With the presentation of FRAMED by Danielle Agami on Thursday, March 14, we thought we would revisit the idea of Gaga. The following comes from a blog post written by Linda Smith during the last time we worked with Danielle Agami when she originally choreographed her work Theatre in 2016. PS — read to the bottom for a special discount!
As a repertory company, Repertory Dance Theatre houses the work of over 150 different choreographers. Each requires a dancer to learn a different movement vocabulary. Today, RDT’s expanding lexicon now includes the Gaga movement language developed by Israeli choreographer Ohad Naharin, Artistic Director of the Batsheva Dance Company based in Tel Aviv.
“Gaga is a new way of gaining knowledge and self-awareness through your body. Gaga provides a framework for discovering and strengthening your body and adding flexibility, stamina, and agility while lightening the senses and imagination. Gaga raises awareness of physical weaknesses, awakens numb areas, exposes physical fixations, and offers ways for their elimination. The work improves instinctive movement and connects conscious and unconscious movement, and it allows for an experience of freedom and pleasure in a simple way, in a pleasant space, in comfortable clothes, accompanied by music, each person with himself and others. We become more aware of our form. We connect to the sense of the endlessness of possibilities. We explore multi-dimensional movement; we enjoy the burning sensation in our muscles, we are ready to snap, we are aware of our explosive power and sometimes we use it. We change our movement habits by finding new ones. We go beyond our familiar limits. We can be calm and alert at once.” –Ohad Naharin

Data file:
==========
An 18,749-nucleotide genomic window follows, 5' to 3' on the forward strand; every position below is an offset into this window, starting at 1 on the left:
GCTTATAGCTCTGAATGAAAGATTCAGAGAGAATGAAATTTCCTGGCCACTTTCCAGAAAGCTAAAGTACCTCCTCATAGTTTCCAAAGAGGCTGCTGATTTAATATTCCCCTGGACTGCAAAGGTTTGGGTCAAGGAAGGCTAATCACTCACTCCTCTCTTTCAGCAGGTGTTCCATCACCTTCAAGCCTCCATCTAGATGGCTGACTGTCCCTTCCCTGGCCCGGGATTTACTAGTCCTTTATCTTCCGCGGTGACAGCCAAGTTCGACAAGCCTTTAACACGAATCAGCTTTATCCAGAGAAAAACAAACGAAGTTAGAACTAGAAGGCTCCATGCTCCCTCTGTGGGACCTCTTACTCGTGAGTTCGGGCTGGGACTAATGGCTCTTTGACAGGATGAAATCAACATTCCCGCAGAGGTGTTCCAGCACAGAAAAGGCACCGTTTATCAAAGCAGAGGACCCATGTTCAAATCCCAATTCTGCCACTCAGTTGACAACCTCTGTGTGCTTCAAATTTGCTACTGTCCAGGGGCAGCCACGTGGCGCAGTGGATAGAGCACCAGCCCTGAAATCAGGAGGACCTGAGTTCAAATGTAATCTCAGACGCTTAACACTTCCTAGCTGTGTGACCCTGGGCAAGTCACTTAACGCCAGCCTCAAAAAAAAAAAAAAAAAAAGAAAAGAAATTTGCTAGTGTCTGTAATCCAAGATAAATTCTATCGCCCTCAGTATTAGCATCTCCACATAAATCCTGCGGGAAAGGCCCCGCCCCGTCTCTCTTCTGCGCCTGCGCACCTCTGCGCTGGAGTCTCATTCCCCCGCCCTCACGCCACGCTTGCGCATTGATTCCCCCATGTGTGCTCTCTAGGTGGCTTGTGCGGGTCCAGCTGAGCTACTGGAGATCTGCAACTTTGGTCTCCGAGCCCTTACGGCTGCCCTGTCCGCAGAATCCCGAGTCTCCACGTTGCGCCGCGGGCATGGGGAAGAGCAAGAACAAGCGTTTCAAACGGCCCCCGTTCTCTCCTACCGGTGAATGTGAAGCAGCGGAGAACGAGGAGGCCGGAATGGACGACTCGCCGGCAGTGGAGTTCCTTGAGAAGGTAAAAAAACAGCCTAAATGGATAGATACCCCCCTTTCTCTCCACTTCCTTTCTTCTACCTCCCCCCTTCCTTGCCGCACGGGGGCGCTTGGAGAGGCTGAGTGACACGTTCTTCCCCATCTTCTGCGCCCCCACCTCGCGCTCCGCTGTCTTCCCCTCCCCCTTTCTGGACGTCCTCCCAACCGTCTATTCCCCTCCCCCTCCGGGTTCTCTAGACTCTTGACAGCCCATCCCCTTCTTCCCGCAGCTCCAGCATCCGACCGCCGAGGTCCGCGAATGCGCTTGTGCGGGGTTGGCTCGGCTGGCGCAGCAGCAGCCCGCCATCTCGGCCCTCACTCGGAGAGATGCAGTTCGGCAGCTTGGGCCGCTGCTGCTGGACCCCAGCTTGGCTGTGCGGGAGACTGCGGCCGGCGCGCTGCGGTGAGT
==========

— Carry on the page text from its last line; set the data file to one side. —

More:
Danielle Agami was born in Israel in 1984 and was a member of the Batsheva Dance Company from 2002-2010. She functioned as the company’s rehearsal director and is now one of only fifty Gaga teachers worldwide. In 2011, Agami relocated to New York City, then founded Ate9 Dance and chose Los Angeles as the company’s home. Agami describes Gaga as a movement language rather than a technique. She says, “Gaga trains us to be fully effective and efficient in our body movements as we communicate.” The Gaga experience connects our senses to a world of endless possibilities.
Anyone can take a Gaga class. Experienced dancers might take a class alongside someone who has never danced before. However, there is a protocol in class and a list of requirements that one is expected to follow.
Repertory Dance Theatre dancers have responded to the Gaga classes with enthusiasm. And Gaga has affected the way they rehearse and perform. Read more about their experience here.
As one of the masters of the Gaga movement language, Danielle Agami is someone you want to see in person. Don’t miss her solo performance of FRAMED – this Thursday at the Rose Wagner Performing Arts Center.